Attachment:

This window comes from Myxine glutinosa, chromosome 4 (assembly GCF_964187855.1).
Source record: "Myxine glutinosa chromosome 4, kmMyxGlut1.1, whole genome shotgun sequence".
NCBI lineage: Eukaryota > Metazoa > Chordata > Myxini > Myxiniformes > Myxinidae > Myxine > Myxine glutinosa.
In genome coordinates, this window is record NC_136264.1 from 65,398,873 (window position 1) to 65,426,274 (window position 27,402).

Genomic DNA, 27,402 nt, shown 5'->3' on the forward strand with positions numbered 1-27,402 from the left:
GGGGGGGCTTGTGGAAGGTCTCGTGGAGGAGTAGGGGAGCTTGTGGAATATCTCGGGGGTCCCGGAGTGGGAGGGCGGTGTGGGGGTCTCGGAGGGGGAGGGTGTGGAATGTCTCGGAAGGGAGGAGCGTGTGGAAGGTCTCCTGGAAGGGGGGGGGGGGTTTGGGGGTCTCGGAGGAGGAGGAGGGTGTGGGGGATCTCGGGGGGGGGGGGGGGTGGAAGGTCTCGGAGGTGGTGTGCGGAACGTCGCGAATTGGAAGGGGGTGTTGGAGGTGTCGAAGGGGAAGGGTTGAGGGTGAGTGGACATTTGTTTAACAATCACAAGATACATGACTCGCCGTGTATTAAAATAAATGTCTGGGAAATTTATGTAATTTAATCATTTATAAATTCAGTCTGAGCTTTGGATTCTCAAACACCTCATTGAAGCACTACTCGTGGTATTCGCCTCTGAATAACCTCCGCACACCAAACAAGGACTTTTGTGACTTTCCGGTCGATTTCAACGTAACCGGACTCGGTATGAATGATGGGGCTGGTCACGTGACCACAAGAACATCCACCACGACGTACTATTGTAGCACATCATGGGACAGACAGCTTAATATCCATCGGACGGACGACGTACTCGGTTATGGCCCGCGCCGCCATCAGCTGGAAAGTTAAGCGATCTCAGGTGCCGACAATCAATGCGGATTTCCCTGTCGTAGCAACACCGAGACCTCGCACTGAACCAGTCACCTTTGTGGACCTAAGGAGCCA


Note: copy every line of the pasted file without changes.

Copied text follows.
This window comes from Myxine glutinosa, chromosome 4 (assembly GCF_964187855.1).
Source record: "Myxine glutinosa chromosome 4, kmMyxGlut1.1, whole genome shotgun sequence".
NCBI lineage: Eukaryota > Metazoa > Chordata > Myxini > Myxiniformes > Myxinidae > Myxine > Myxine glutinosa.
In genome coordinates, this window is record NC_136264.1 from 65,398,873 (window position 1) to 65,426,274 (window position 27,402).

Genomic DNA, 27,402 nt, shown 5'->3' on the forward strand with positions numbered 1-27,402 from the left:
GGGGGGGCTTGTGGAAGGTCTCGTGGAGGAGTAGGGGAGCTTGTGGAATATCTCGGGGGTCCCGGAGTGGGAGGGCGGTGTGGGGGTCTCGGAGGGGGAGGGTGTGGAATGTCTCGGAAGGGAGGAGCGTGTGGAAGGTCTCCTGGAAGGGGGGGGGGGGTTTGGGGGTCTCGGAGGAGGAGGAGGGTGTGGGGGATCTCGGGGGGGGGGGGGGGTGGAAGGTCTCGGAGGTGGTGTGCGGAACGTCGCGAATTGGAAGGGGGTGTTGGAGGTGTCGAAGGGGAAGGGTTGAGGGTGAGTGGACATTTGTTTAACAATCACAAGATACATGACTCGCCGTGTATTAAAATAAATGTCTGGGAAATTTATGTAATTTAATCATTTATAAATTCAGTCTGAGCTTTGGATTCTCAAACACCTCATTGAAGCACTACTCGTGGTATTCGCCTCTGAATAACCTCCGCACACCAAACAAGGACTTTTGTGACTTTCCGGTCGATTTCAACGTAACCGGACTCGGTATGAATGATGGGGCTGGTCACGTGACCACAAGAACATCCACCACGACGTACTATTGTAGCACATCATGGGACAGACAGCTTAATATCCATCGGACGGACGACGTACTCGGTTATGGCCCGCGCCGCCATCAGCTGGAAAGTTAAGCGATCTCAGGTGCCGACAATCAATGCGGATTTCCCTGTCGTAGCAACACCGAGACCTCGCACTGAACCAGTCACCTTTGTGGACCTAAGGAGCCA